This two-part article will introduce you to cryptocurrency wallets. Part 1 will outline the different types of wallets available and Part 2 will describe the differences and how to use them.
There are several options for storing cryptocurrency holdings depending on:
- Your level of comfort with technology
- How much you have invested in cryptocurrencies
- Your personal desire for the storage method
The main point to remember is that the security of your cryptocurrency depends on the security of the cryptocurrency’s private key (address).
When you use a crypto exchange like Coinbase (and Coinbase Pro), the exchange holds the private crypto keys that identify your crypto holdings. In a previous series, I discussed public and private keys and how to use them.
It’s important to remember that the private key identifies your cryptocurrency holding, and it enables you to access your holdings from any computer or smart phone from anywhere in the world. But when you use a large exchange, you don’t have to use the private key.
Exchanges such as Coinbase, Kraken and Bittrex maintain control of your private keys. They have wallets to hold the keys and most of the large exchanges have very good security, plus insurance against losses. These exchanges will use “hot wallets” for active trading since they’re connected to the Internet. They use “cold wallets” for offline storage (not connected to the internet) so that the keys are kept away from hackers.
Coinbase says it keeps 98% of its holdings offline in cold storage and takes care of switching back and forth between hot (online) and cold storage so that users don’t have to worry about where their cryptocurrencies are stored or what their private keys are.
Some crypto exchanges, such as KuCoin, provide the ability to move your crypto from your “main account,” which is a cold wallet, to your “trading account,” which is a hot wallet.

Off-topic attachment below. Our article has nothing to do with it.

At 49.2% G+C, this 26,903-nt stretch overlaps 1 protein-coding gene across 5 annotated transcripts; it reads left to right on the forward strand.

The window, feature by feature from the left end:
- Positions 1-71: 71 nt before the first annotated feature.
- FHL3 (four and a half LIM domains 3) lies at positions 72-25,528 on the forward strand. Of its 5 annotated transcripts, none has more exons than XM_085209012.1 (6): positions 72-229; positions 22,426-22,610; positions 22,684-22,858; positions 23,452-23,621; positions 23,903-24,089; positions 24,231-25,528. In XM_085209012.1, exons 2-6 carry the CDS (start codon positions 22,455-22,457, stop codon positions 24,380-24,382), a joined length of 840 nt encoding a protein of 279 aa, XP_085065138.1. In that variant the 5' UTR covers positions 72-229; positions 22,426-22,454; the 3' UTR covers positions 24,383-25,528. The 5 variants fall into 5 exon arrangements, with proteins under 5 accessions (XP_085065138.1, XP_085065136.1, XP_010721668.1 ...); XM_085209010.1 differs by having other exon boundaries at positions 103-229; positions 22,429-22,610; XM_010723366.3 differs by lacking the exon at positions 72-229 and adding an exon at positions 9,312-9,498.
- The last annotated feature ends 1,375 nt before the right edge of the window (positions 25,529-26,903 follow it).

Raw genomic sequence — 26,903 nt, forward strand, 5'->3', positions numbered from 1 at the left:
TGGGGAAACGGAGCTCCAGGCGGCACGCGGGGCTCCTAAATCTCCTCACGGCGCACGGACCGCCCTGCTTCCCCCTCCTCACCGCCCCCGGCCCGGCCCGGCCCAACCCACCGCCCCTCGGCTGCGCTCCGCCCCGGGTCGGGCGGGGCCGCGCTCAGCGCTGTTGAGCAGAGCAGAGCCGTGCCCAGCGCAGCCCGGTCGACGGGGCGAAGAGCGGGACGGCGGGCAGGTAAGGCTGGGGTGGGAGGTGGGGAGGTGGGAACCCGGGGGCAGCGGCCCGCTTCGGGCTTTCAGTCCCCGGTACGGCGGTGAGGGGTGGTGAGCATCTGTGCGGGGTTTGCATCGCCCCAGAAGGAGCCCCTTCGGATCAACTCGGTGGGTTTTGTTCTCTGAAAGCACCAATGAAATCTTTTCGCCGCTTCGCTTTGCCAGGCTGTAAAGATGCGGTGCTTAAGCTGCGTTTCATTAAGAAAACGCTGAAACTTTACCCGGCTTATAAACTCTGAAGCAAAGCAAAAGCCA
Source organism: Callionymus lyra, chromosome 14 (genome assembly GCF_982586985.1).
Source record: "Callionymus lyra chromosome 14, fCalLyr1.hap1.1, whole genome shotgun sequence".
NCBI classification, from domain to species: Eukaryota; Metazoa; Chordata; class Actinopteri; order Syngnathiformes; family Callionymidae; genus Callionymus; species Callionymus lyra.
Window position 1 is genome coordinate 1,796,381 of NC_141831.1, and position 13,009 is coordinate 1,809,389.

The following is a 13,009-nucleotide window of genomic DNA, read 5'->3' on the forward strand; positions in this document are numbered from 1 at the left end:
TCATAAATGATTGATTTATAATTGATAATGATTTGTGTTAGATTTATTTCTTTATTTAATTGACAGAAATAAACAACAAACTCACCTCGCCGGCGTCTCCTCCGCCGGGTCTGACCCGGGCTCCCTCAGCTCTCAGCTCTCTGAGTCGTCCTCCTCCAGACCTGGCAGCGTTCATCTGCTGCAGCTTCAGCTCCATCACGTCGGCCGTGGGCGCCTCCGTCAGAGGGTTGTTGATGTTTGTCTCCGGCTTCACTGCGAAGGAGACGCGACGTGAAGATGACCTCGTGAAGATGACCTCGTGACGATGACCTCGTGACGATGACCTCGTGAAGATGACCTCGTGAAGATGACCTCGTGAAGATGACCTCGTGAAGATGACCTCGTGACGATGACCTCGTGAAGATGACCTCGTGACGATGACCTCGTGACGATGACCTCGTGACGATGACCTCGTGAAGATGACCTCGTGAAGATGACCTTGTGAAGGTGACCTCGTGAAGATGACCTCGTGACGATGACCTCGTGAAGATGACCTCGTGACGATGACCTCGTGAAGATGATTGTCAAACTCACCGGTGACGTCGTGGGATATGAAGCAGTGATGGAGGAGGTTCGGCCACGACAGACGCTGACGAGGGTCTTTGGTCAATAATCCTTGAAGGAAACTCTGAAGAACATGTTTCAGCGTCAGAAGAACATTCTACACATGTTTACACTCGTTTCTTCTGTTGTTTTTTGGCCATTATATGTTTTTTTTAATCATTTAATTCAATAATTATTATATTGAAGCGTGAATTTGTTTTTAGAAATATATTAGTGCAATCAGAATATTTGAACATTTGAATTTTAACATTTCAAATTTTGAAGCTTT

If you would rather not be dependent on an exchange to access your crypto holdings, you’ll need to maintain responsibility for your private keys. As with the exchanges, you have a choice between cold and hot wallets. Each has different types to consider:
- Paper wallets
- Hardware wallets
- Web wallets
- Mobile wallets
- Computer wallets
In Part 2 of this article, I will describe how to use all of the above wallets and the level of protection each offers.
Crypto basics review
With this knowledge you will be able to decide whether you’re willing to let others maintain security of your crypto holdings or take on that responsibility yourself. You can let an exchange act as your crypto bank, the same as if you had a bank hold your cash, or you can take total control, as if putting your money under your mattress.
For the basics on how to get started investing in cryptocurrencies and how to buy and sell various cryptocurrencies, review these articles:
- how to open a Coinbase account (Getting Started with Cryptocurrencies)
- how to buy, sell, and convert your Bitcoin (Buying and Selling on Coinbase)
- reasons to move over to Coinbase Pro (When to Move to Coinbase Pro)
- how to use cryptocurrency addresses when you send/receive crypto payments (Crypto addresses)
- using limit and stop orders (Limit and Stop Orders)
If you’d like to learn much more about cryptocurrencies, crypto exchanges and the state of the crypto market, sign up for a free trial of my weekly Crypto Wealth Protocol newsletter.